By Show and Tell
By Bree Davies
By Bree Davies
By Cory Casciato
By Emilie Johnson
By Robin Edwards
By Bree Davis
By Josiah M. Hesse
The novel Phantom of the Operawas written by Gaston LeRoux in 1911. Although it has inspired several films, most people know the story from the massive, windy Andrew Lloyd Webber musical, with its throbbing score and astonishing special effects. Before that version hit, playwright Arthur Kopit and songwriter Maury Yeston had created their own Phantom; any hope of a Broadway production, however, was dashed by Webber's huge commercial success. Eventually, the Kopit-Yeston musical became a television miniseries, and it premiered on the stage in 1991 -- in Houston.
I like this Phantombetter than Webber's. The plot remains pure Victoriana, a mix of Gothic and Grand Guignol, but it seems less empty. The Victorians were fascinated with otherness, with deformities such as those suffered by the Elephant Man, with people of other races and cultures. They also loved magic and the supernatural. LeRoux's Phantom, who has exiled himself to the cavernous rooms beneath the Paris Opera House because of the hideous ugliness of his face, fits neatly into these obsessions. He's also one of a parade of monstrous but heart-tormented lovers -- part evil and part good -- from Beauty's fairy-tale Beast to Quasimodo, the Hunchback of Notre Dame.
Kopit and Yeston place more focus on the Phantom's inner life than does Webber, and they give a more plausible explanation of his love for the beautiful singer, Christine, in his deep need for music. They also provide more gore. Yeston's lyrics are uninspired, but his music -- a seamless mix of opera, music hall and musical-comedy rhythms and melodies -- is fluid and sometimes beautiful, from the pure joy of "As You Would Love Paree" to the tender strains of "You Are Music."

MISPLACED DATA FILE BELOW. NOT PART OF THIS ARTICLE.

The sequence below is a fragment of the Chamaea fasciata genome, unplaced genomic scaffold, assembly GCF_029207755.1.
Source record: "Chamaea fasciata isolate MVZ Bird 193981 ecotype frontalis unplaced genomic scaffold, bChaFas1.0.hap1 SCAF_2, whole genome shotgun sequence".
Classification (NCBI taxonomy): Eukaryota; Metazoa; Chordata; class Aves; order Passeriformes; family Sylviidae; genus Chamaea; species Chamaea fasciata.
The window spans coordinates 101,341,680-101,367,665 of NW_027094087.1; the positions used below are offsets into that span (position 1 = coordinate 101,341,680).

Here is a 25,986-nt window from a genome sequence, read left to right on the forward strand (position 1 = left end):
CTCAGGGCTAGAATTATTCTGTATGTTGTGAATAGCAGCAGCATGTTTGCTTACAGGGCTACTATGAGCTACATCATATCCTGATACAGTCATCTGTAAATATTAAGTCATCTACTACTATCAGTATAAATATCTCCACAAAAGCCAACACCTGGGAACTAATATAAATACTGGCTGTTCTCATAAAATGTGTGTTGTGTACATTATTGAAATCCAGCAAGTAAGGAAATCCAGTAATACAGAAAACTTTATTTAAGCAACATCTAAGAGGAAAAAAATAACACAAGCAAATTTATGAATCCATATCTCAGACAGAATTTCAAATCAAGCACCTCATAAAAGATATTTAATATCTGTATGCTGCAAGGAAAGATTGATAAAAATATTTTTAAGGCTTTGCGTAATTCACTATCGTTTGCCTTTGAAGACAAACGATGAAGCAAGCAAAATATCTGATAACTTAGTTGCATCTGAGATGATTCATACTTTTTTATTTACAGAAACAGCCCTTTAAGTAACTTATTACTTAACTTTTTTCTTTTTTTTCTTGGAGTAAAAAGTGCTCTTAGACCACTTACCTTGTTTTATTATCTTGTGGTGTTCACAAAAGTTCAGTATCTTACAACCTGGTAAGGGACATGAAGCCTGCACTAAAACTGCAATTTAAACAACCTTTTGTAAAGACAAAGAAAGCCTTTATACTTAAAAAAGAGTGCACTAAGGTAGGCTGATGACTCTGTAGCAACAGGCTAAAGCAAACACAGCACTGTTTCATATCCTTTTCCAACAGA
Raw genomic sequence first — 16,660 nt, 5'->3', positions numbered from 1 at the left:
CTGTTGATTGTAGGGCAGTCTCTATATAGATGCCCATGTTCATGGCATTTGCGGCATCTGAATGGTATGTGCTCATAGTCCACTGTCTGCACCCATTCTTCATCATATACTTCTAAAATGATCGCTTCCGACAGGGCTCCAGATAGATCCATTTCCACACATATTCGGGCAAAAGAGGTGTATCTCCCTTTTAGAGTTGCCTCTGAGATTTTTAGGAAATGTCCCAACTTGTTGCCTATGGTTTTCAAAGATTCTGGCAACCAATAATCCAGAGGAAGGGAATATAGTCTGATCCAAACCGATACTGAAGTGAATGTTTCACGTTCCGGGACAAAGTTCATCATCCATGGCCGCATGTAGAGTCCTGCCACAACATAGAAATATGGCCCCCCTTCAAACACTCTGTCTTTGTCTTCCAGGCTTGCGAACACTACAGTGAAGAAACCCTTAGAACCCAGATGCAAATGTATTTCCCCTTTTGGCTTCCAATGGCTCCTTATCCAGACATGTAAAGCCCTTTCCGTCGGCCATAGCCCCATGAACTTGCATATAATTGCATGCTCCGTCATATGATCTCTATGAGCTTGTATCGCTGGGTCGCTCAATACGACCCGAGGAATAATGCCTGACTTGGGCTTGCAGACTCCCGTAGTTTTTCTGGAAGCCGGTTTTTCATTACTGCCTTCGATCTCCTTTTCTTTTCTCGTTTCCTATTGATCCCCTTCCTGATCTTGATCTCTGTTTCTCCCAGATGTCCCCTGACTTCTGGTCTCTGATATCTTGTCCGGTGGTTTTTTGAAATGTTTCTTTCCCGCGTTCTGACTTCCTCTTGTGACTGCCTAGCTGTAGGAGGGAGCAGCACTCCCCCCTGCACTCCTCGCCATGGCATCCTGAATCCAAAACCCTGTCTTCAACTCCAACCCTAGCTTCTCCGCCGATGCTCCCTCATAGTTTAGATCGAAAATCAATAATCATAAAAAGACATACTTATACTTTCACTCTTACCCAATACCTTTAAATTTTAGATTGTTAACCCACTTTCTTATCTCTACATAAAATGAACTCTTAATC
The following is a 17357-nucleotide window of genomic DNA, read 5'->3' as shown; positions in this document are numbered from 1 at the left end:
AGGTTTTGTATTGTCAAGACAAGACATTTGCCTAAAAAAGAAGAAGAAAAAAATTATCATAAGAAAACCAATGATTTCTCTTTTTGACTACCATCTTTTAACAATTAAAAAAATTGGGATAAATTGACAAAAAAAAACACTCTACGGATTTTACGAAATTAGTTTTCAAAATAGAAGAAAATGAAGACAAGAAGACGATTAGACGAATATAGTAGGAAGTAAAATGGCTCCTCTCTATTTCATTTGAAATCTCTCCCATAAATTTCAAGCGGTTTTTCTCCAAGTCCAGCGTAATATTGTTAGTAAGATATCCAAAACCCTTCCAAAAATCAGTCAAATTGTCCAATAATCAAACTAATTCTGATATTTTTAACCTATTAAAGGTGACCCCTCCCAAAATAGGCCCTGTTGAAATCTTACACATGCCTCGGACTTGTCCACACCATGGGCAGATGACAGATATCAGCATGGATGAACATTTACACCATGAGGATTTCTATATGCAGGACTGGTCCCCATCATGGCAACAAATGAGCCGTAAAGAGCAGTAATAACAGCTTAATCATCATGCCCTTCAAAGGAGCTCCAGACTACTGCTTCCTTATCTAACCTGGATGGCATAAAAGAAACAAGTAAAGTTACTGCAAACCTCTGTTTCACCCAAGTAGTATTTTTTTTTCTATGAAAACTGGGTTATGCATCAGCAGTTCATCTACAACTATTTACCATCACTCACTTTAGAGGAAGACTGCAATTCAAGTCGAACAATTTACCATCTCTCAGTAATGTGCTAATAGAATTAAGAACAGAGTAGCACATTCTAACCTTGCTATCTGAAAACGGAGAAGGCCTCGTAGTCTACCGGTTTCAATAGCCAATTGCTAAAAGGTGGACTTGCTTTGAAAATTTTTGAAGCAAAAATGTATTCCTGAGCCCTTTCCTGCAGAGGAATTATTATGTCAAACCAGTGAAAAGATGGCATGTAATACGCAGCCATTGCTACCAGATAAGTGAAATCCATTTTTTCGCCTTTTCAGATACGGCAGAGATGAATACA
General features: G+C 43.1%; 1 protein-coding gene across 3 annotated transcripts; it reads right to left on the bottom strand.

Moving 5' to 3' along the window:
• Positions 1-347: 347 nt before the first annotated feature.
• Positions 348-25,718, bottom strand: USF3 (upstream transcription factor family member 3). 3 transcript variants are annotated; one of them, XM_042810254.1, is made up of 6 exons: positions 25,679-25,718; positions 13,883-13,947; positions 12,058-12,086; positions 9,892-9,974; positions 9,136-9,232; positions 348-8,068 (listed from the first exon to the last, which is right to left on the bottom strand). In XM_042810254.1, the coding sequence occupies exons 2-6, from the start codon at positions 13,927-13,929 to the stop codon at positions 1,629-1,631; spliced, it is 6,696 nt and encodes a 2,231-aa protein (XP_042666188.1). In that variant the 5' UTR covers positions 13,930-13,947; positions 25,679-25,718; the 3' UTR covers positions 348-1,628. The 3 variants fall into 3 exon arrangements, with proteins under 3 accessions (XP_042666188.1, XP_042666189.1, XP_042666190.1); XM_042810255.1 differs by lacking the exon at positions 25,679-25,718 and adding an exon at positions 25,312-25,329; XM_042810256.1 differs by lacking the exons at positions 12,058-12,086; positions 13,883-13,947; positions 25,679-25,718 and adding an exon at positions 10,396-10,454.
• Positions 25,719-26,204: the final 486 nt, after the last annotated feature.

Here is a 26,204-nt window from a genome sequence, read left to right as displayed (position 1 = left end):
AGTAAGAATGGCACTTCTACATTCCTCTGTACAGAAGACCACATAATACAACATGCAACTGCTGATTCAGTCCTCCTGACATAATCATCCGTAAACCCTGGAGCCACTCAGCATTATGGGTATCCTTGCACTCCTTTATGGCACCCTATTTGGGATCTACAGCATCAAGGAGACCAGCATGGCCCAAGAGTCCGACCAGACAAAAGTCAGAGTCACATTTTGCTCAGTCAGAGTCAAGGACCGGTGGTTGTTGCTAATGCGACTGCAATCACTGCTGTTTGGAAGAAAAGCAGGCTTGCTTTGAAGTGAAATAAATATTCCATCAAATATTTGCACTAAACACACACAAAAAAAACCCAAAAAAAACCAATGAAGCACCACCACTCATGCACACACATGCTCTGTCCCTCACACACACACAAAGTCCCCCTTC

The first act contains some lively, hummable songs and a fair amount of humor as the narcissistic diva, La Carlotta, takes over the opera house with her husband and plans to star in every production. The second act, when the Phantom has Christine in his lair and the law is threatening to close in on him, is far more dramatic -- and edges into melodrama.
Country Dinner Playhouse does an admirable job with this piece. Randy St. Pierre is a strong Phantom -- even though, despite his mask, he comes across as more handsome leading man than monster. He could also make the Phantom's inner anguish more evident in the early scenes; for instance, he seems remarkably sanguine about his first murder -- the rapid dispatching of a hapless costumer who has wandered into his realm. Tracy Venner-Warren has a good singing voice and turns in a polished performance as Christine, though she never charmed me as the character should. In a wonderfully over-the-top performance, Dee Etta Rowe, playing La Carlotta, pounces on every scene she enters and carries it off squealing between her teeth. Carlotta is supposed to be a terrible singer, but -- ironically, and even though she deliberately flattens notes and sings off-key -- Rowe alone among the performers seems to have the operatic voice some of the songs require. Greg Price is a hoot as Carlotta's smarmy husband. And perhaps the best performance of the evening is that of Craig Lundquist, an outwardly calm Carriere, whose tamped-down passion is finally released in a full-throated baritone when he sings "You Are My Own." There's so much talent in the chorus that you wish each of these people had been given a solo. Natalie Jensen, in the small role of the Phantom's mother, does very well with hers, and Jeremy Sortore reveals a lovely voice in the brief phrases he has to sing as Oberon.
It's hard to pull off the stunts required by the violent, murky second act of Phantomin a theater in the round, and between occasional missteps and the sentimentality of the script, I got a little restless. Still, I found myself tearing up at the climax, and I left the playhouse with Yeston's music singing in my mind.